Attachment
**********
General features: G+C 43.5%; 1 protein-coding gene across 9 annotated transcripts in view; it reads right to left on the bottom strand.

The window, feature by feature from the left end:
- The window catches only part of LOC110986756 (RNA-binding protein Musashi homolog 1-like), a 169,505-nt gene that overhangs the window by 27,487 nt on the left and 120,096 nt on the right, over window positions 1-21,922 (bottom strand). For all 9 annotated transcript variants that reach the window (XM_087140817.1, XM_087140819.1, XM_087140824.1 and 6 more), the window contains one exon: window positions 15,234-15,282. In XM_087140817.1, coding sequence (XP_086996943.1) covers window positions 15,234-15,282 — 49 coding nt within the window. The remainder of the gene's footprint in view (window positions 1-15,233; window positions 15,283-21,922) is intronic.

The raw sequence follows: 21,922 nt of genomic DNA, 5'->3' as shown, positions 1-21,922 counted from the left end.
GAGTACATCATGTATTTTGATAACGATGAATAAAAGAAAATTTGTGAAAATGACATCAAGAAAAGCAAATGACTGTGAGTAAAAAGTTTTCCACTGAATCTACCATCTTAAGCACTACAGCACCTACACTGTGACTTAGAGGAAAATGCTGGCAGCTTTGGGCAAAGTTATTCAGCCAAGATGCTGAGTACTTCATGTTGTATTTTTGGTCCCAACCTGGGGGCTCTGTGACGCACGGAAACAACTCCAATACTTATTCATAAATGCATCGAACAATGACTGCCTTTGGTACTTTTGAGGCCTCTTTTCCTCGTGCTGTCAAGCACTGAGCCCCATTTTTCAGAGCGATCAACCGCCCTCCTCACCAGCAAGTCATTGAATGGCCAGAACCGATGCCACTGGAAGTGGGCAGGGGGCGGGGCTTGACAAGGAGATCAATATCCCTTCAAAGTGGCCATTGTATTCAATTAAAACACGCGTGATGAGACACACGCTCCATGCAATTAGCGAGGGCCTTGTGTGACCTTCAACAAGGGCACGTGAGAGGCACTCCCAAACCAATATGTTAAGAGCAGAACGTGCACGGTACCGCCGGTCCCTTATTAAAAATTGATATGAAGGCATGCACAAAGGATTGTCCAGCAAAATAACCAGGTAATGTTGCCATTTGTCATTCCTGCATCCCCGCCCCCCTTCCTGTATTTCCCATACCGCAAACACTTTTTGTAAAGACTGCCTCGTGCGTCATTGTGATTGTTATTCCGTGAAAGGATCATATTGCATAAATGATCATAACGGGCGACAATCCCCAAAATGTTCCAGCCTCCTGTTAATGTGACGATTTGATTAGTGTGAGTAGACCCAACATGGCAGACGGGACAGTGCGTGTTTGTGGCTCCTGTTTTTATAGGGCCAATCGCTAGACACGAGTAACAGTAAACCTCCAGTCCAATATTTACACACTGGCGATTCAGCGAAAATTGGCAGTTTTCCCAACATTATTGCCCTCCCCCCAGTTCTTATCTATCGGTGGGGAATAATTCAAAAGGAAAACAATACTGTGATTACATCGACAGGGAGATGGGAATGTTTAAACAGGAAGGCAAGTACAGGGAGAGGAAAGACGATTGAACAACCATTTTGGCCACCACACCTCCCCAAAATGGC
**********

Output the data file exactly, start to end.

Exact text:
General features: G+C 43.5%; 1 protein-coding gene across 9 annotated transcripts in view; it reads right to left on the bottom strand.

The window, feature by feature from the left end:
- The window catches only part of LOC110986756 (RNA-binding protein Musashi homolog 1-like), a 169,505-nt gene that overhangs the window by 27,487 nt on the left and 120,096 nt on the right, over window positions 1-21,922 (bottom strand). For all 9 annotated transcript variants that reach the window (XM_087140817.1, XM_087140819.1, XM_087140824.1 and 6 more), the window contains one exon: window positions 15,234-15,282. In XM_087140817.1, coding sequence (XP_086996943.1) covers window positions 15,234-15,282 — 49 coding nt within the window. The remainder of the gene's footprint in view (window positions 1-15,233; window positions 15,283-21,922) is intronic.

The raw sequence follows: 21,922 nt of genomic DNA, 5'->3' as shown, positions 1-21,922 counted from the left end.
GAGTACATCATGTATTTTGATAACGATGAATAAAAGAAAATTTGTGAAAATGACATCAAGAAAAGCAAATGACTGTGAGTAAAAAGTTTTCCACTGAATCTACCATCTTAAGCACTACAGCACCTACACTGTGACTTAGAGGAAAATGCTGGCAGCTTTGGGCAAAGTTATTCAGCCAAGATGCTGAGTACTTCATGTTGTATTTTTGGTCCCAACCTGGGGGCTCTGTGACGCACGGAAACAACTCCAATACTTATTCATAAATGCATCGAACAATGACTGCCTTTGGTACTTTTGAGGCCTCTTTTCCTCGTGCTGTCAAGCACTGAGCCCCATTTTTCAGAGCGATCAACCGCCCTCCTCACCAGCAAGTCATTGAATGGCCAGAACCGATGCCACTGGAAGTGGGCAGGGGGCGGGGCTTGACAAGGAGATCAATATCCCTTCAAAGTGGCCATTGTATTCAATTAAAACACGCGTGATGAGACACACGCTCCATGCAATTAGCGAGGGCCTTGTGTGACCTTCAACAAGGGCACGTGAGAGGCACTCCCAAACCAATATGTTAAGAGCAGAACGTGCACGGTACCGCCGGTCCCTTATTAAAAATTGATATGAAGGCATGCACAAAGGATTGTCCAGCAAAATAACCAGGTAATGTTGCCATTTGTCATTCCTGCATCCCCGCCCCCCTTCCTGTATTTCCCATACCGCAAACACTTTTTGTAAAGACTGCCTCGTGCGTCATTGTGATTGTTATTCCGTGAAAGGATCATATTGCATAAATGATCATAACGGGCGACAATCCCCAAAATGTTCCAGCCTCCTGTTAATGTGACGATTTGATTAGTGTGAGTAGACCCAACATGGCAGACGGGACAGTGCGTGTTTGTGGCTCCTGTTTTTATAGGGCCAATCGCTAGACACGAGTAACAGTAAACCTCCAGTCCAATATTTACACACTGGCGATTCAGCGAAAATTGGCAGTTTTCCCAACATTATTGCCCTCCCCCCAGTTCTTATCTATCGGTGGGGAATAATTCAAAAGGAAAACAATACTGTGATTACATCGACAGGGAGATGGGAATGTTTAAACAGGAAGGCAAGTACAGGGAGAGGAAAGACGATTGAACAACCATTTTGGCCACCACACCTCCCCAAAATGGC